In another case, a juvenile delinquency proceeding pursuant to Family Court Act article 3, the appeal is from an order of disposition of the Family Court, Kings County, which, upon a fact-finding order of the same court, made after a hearing, finding that the appellant had committed acts which, if committed by an adult, would have constituted the crimes of attempted grand larceny in the fourth degree, menacing in the third degree, and criminal possession of a weapon in the fourth degree, adjudged him to be a juvenile delinquent and placed him on probation for a period of 24 months.

A Kings County Grand Larceny lawyer said that the evidence adduced at the fact-finding hearing reveals that on the date of the incident, the appellant and another youth approached the complainant on a southbound “L” train. There was only one other person in the car, who was asleep at the other end of the car. The appellant and the other youth stood a few feet in front of the complainant. The appellant asked the complainant if he had anything in his pocket, as he and the other youth produced two wooden sticks from their pants, each holding one stick in his right hand at his side. The complainant hesitated and then said “What?” The appellant then asked the complainant what he had in his pockets, as he shook the stick in his hand. The complainant said “Excuse me?” The appellant then told the complainant to give him what was in his pockets, as he shook the stick in his right hand. The complainant testified that he “feared bodily harm.”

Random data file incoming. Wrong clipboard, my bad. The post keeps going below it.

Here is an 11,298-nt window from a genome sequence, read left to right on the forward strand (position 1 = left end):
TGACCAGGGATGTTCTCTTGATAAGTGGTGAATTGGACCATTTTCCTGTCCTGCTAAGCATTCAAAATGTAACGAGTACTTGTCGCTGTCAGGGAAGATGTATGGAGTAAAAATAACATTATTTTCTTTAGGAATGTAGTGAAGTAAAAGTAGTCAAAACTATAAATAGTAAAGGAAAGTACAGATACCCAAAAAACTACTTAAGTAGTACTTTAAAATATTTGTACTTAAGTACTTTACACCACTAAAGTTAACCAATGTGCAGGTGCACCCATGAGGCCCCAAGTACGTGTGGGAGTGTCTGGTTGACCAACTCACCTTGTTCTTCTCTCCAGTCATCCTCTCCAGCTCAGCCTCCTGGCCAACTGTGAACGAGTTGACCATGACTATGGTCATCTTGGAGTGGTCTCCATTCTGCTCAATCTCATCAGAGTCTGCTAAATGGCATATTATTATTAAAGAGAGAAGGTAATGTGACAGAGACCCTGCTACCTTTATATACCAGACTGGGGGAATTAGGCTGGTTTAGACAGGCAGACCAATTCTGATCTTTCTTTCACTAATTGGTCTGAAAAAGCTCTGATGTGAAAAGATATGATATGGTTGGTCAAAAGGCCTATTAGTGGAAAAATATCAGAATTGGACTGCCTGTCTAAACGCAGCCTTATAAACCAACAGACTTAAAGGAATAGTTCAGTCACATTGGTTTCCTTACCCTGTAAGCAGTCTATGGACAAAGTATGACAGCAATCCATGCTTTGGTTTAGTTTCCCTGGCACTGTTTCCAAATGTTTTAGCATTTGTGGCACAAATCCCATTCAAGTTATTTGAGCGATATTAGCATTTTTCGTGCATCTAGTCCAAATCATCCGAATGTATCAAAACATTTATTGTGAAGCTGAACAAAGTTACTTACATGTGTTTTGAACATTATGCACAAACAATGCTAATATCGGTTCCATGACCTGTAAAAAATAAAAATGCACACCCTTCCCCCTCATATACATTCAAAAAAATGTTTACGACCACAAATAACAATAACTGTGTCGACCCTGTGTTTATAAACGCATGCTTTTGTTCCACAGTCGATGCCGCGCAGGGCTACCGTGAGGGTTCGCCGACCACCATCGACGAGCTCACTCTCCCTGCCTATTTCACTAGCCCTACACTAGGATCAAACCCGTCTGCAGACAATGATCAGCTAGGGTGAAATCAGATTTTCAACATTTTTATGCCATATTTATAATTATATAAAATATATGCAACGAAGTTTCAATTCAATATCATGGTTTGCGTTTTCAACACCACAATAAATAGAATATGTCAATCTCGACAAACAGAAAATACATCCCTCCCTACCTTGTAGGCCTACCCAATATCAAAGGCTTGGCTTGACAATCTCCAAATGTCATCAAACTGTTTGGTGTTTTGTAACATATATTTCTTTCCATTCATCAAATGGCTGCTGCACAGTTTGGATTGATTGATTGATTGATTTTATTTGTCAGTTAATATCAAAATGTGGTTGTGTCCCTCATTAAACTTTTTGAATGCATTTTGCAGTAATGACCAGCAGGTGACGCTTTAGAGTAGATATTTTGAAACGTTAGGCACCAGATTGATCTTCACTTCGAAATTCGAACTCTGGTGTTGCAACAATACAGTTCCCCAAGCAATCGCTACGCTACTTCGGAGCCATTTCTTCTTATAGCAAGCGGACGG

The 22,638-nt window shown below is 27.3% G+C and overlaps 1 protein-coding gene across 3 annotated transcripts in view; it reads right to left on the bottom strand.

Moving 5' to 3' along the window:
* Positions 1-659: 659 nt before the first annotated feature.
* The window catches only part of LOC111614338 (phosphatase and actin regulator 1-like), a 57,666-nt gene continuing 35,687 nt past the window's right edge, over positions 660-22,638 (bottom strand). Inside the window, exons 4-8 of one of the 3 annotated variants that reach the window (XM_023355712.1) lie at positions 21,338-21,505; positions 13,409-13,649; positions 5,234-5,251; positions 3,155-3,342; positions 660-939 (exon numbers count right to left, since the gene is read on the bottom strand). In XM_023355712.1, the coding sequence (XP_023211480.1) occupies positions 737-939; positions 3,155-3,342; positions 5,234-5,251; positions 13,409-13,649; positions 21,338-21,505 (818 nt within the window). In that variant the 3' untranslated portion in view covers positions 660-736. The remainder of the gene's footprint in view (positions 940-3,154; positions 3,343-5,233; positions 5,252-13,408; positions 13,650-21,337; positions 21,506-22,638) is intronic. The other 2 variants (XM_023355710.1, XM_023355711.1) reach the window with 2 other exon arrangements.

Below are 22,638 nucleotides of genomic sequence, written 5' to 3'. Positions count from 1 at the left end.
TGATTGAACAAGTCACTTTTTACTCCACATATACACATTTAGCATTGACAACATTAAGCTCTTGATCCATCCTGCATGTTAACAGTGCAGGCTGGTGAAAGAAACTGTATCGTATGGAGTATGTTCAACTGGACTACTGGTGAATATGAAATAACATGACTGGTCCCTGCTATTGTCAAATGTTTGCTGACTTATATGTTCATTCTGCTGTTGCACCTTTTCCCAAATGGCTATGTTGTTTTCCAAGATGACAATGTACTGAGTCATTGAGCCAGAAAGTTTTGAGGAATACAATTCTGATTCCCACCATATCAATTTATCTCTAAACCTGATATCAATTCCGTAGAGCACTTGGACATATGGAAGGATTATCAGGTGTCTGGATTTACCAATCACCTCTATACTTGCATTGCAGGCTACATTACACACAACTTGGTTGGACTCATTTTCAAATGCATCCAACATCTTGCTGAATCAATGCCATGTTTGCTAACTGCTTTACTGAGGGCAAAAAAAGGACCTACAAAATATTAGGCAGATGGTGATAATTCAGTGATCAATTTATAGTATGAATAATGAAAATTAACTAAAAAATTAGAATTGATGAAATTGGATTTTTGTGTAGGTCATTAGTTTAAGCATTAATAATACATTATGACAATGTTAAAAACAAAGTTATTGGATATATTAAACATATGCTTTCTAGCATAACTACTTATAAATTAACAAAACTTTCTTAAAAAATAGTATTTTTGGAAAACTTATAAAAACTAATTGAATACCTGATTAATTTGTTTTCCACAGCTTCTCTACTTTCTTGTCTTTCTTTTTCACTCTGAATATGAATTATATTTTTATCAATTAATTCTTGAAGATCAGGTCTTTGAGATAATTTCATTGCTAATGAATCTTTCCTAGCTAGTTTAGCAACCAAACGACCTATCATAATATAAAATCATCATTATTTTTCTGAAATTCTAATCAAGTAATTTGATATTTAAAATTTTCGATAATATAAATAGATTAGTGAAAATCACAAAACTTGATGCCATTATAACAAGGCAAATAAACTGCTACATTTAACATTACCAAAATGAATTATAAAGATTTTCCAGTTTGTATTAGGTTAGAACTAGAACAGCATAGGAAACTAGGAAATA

Viewing the evidence in the light most favorable to the presentment agency, the Court is satisfied that it was legally sufficient to establish that the appellant committed acts which, if committed by an adult, would have constituted the crimes of attempted grand larceny in the fourth degree and menacing in the third degree. Moreover, upon the exercise of our factual review power, we are satisfied that the findings of fact with respect to attempted grand larceny in the fourth degree and menacing in the third degree were not against the weight of the evidence.

The Court noted that the Family Court incorrectly stated in the order of disposition that it had found that the appellant committed acts which, if committed by an adult, would have constituted the crime of attempted petit larceny, instead of criminal possession of a weapon in the fourth degree, which the Family Court had found the appellant had committed in the fact-finding order. The Family Court dismissed the attempted petit larceny charge in the fact-finding order, but nevertheless included that charge in the order of disposition. Therefore, the Court modify the order of disposition by deleting the provision regarding attempted petit larceny. Nevertheless, based on the factual findings of the Family Court that the appellant committed acts which, if committed by an adult, would have constituted the crimes of attempted grand larceny in the fourth degree and menacing in the third degree, the Court otherwise affirm the disposition.

Here in Stephen Bilkis and Associates, our Kings County Grand Larceny lawyers make it a point that a thief will be liable to his acts no matter how big or small is the value of the property. Call us now.